Lecturers confess to stress

4th November 1994 at 00:00
One in four lecturers have taken time off for stress-related illnesses and more than half of those working in further education say they are dissatisfied with their job, according to a survey commissioned by NATFHE, the lecturers' union.

The survey conducted by the National Foundation for Educational Research found that most of the 435 lecturers who responded said they were experiencing unacceptable stress at work and were working, in the case of university lecturers, an average 48 hours a week.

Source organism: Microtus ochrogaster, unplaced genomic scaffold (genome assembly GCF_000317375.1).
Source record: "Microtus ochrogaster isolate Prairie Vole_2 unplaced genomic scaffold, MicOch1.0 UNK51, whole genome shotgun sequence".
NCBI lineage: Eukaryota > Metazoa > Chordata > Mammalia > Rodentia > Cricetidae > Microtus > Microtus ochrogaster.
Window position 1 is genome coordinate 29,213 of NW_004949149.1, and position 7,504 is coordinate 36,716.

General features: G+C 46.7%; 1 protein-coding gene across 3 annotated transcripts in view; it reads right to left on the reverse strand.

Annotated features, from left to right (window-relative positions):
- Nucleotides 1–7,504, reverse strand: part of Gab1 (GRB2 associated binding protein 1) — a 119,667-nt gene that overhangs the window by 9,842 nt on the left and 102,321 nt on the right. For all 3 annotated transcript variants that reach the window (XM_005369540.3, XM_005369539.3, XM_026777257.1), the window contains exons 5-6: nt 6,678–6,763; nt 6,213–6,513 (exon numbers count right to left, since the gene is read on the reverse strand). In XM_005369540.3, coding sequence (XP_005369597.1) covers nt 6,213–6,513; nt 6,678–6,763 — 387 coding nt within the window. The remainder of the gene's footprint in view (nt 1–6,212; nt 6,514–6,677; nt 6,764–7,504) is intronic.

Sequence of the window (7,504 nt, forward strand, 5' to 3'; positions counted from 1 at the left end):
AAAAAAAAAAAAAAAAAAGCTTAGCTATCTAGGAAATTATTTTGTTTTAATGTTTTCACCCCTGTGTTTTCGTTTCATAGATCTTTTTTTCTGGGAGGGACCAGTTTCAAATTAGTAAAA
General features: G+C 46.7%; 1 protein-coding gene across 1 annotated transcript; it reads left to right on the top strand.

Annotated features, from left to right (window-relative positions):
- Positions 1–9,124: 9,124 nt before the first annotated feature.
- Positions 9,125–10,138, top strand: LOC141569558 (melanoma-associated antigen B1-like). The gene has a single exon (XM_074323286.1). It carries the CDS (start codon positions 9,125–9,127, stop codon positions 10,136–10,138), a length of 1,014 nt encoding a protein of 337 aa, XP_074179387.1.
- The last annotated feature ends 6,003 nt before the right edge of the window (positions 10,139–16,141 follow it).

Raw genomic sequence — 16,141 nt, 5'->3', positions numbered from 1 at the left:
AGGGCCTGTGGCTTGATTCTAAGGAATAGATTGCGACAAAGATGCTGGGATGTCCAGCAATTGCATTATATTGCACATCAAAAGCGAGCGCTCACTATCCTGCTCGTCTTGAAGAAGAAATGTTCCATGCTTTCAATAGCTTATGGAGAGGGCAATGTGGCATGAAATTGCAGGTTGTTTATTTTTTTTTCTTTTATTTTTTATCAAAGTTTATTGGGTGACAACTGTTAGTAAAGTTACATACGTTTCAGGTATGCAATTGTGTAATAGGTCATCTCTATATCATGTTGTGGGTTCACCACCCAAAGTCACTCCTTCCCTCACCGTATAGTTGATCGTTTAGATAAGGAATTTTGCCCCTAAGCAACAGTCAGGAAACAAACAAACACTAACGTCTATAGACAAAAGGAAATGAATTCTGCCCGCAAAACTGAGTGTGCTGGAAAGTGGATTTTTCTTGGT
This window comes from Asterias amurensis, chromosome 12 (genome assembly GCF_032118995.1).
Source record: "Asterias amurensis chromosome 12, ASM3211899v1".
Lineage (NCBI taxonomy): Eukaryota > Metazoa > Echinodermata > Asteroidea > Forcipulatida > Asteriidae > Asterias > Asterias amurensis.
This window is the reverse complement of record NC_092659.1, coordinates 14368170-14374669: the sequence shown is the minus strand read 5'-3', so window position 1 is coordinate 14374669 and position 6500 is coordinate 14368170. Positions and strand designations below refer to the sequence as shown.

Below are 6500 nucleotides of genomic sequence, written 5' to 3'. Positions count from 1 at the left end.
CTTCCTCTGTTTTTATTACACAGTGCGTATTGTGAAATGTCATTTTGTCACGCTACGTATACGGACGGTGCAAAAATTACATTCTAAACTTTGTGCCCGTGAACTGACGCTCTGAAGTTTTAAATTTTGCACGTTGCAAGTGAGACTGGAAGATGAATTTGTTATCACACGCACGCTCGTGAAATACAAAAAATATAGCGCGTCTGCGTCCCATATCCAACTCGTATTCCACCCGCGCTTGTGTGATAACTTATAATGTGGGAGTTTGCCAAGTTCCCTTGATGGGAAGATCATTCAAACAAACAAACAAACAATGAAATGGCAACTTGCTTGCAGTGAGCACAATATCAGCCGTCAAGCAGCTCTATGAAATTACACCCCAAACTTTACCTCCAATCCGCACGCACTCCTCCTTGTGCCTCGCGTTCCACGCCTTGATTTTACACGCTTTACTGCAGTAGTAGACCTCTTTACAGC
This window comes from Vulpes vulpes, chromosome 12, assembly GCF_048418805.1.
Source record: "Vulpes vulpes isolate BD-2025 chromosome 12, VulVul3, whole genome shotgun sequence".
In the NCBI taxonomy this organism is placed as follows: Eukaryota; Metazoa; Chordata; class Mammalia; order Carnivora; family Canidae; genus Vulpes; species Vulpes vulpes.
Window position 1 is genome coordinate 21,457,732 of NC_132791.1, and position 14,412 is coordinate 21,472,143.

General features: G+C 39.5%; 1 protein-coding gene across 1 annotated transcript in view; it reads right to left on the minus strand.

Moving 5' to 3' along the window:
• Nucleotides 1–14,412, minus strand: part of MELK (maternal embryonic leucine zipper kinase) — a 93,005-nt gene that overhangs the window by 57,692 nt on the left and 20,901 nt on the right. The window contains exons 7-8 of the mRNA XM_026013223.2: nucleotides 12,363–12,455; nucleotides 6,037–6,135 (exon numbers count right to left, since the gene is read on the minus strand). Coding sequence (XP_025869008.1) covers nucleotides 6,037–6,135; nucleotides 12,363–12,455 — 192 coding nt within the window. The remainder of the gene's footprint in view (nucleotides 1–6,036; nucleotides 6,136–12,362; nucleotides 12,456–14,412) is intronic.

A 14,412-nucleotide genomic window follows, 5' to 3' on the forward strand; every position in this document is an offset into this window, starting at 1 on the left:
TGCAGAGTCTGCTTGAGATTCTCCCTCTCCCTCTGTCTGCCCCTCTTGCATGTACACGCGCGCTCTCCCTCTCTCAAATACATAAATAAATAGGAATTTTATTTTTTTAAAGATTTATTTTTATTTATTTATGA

More than three-quarters of lecturers said their workload had increased since their college or university had been removed from local authority control to become independent. Student numbers had risen, there was more assessment and more administration.

Two out of five respondents said they did not see themselves remaining in their job beyond five years. Two-thirds said the new style of management in colleges created stress; workload and worries about job security were also cited.

A senior FE lecturer said: "We have a management system based on fear. There are no motivators only demotivators. There is a complete lack of acceptance of lecturers as professional people - in some instances it bears close similarities with an open prison."

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